I'm going to make an assumption here. A wild guess. A stab in the dark. My assumption is that you're not especially pleased when your business wastes money. It's okay, you don't have to applaud, I know, it's a pretty impressive supposition... well, fair enough, it wasn't that impressive at all. I'll hold up my hands and admit that guessing you don't like to see money wasted is akin to saying that the sky is blue or the grass is green; of course it's true, who wouldn't think so?

Yet you might be surprised at just how common it is for companies to do just that. Not deliberately, mind you, but it happens nonetheless, it happens in the depths of an organisation's essential data - those key numbers - where it's all too easy to overlook or to not understand. There'll often be a cost increase here, an income drop there, perhaps so small that it seems a drop in the ocean if it's noticed at all; however, just as the smallest snowball slipping from the top of the mountain can easily become an avalanche if its left unchecked, so the tiny, unnoticed or ignored problem amongst the mass of figures can lead on to serious financial trouble if not addressed from the beginning.

But there are nonetheless two sides to every story. It's not always easy to find one number that causes concern in a mass of figures that are going perfectly well, not always easy to diagnose a minor complaint when so much seems to be working fine. And if someone is going to be taking time from their work schedule to monitor such matters, would that not mean that there's something else they're not doing instead? After all, time is a valuable and finite resource, just like money; the balance between the two needs is often a difficult one to find.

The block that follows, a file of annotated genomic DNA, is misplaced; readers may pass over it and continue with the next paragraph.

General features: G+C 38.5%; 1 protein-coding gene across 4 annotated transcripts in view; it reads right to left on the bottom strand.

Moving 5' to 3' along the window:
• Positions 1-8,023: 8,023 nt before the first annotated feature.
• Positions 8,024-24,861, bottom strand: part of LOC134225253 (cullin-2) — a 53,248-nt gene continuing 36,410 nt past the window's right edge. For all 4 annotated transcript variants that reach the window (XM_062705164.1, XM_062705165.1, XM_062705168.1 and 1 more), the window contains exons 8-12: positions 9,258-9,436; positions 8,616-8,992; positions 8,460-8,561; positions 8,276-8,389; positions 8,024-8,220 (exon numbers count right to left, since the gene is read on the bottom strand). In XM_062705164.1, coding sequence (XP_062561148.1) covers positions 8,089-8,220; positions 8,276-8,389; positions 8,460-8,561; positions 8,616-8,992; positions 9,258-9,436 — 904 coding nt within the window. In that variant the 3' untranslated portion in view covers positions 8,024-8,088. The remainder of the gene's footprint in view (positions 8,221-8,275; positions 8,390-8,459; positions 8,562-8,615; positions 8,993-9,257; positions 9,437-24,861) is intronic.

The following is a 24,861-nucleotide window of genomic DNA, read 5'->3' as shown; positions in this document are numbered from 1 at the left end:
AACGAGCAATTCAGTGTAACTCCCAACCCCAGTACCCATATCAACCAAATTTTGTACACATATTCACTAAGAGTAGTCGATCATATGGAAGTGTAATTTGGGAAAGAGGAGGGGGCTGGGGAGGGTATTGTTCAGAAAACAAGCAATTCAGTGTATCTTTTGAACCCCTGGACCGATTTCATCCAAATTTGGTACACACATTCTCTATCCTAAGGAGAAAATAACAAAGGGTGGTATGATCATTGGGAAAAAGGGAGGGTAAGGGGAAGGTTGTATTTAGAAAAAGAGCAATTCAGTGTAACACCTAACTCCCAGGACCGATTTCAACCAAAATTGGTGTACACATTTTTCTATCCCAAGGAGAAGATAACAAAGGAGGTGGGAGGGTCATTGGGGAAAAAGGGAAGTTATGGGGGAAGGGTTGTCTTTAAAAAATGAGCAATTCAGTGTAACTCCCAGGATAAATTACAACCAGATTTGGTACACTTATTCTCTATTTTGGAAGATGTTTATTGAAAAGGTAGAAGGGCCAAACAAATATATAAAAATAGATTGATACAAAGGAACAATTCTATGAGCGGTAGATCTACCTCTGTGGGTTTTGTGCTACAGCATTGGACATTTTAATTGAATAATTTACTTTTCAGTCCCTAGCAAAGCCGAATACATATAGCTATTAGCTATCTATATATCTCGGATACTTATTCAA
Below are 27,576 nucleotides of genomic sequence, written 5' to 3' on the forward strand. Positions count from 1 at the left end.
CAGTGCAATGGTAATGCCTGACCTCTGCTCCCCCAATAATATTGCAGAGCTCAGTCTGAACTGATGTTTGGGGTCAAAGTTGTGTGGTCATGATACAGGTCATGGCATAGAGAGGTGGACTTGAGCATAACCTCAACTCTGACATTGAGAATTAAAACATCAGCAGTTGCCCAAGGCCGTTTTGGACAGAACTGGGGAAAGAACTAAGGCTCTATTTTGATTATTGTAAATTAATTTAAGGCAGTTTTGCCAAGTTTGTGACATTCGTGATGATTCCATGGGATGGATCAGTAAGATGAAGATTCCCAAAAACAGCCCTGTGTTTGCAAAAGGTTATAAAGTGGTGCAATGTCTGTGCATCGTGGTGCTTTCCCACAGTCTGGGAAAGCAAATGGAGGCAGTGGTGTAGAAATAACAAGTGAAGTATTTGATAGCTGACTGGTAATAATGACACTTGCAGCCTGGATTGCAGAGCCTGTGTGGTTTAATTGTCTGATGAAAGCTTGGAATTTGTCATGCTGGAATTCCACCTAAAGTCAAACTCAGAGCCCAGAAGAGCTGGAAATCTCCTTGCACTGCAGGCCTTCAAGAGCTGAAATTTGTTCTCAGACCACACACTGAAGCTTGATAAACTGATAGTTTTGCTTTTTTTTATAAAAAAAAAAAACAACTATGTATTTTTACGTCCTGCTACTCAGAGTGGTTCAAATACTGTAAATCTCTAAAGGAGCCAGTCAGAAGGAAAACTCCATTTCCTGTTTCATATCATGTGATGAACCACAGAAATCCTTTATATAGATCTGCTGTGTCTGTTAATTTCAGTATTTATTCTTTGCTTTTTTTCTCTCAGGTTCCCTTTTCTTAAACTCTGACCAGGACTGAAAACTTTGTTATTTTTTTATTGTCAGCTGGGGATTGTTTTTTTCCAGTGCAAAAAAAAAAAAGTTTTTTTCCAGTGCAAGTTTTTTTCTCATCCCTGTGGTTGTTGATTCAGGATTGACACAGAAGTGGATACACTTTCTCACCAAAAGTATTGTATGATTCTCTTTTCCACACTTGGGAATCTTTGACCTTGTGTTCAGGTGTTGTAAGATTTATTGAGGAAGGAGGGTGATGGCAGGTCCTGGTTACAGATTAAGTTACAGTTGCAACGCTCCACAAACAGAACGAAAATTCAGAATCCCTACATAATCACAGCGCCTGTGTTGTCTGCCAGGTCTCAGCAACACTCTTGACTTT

Unless, that is, the wonders of modern technology could offer an automatic solution. And voila! Here's conditional formatting in Excel, the answer to that question. How it answers is by monitoring every bit of information that's put into it, and highlighting changes; the user's role is simply to tell Excel what will need to be identified.

Let's say that an organisation has sales figures from many different departments to consider: with conditional formatting, Excel can flag up any number which drops by a certain percentage (perhaps with a spectrum of colours signifying the size of the decrease), so a quick glance through the data will be all that's needed to pick up on a problem. Alternatively, you could insert Sparklines into the data - these are small, simple line charts that fit into individual cells on the spreadsheet, showing you at a glance how an aspect of your data is progressing (or not).

Having critical trends immediately visible on your spreadsheet can transform your business's results, by giving you the power to act upon developments as soon as they happen, killing problems at the root or encouraging positive movement to flourish.

It's certainly worth ensuring that all relevant sections of your staff can make use of conditional formatting - to this end, conducting a training needs analysis will help identify who needs assistance, and what kind of assistance, to get the most of the software - because it's only when everyone is able to see these key developments that you can be truly confident of always having that power to act. No-one likes wasting money; with Excel, there's no reason for it to slip through your grasp in future.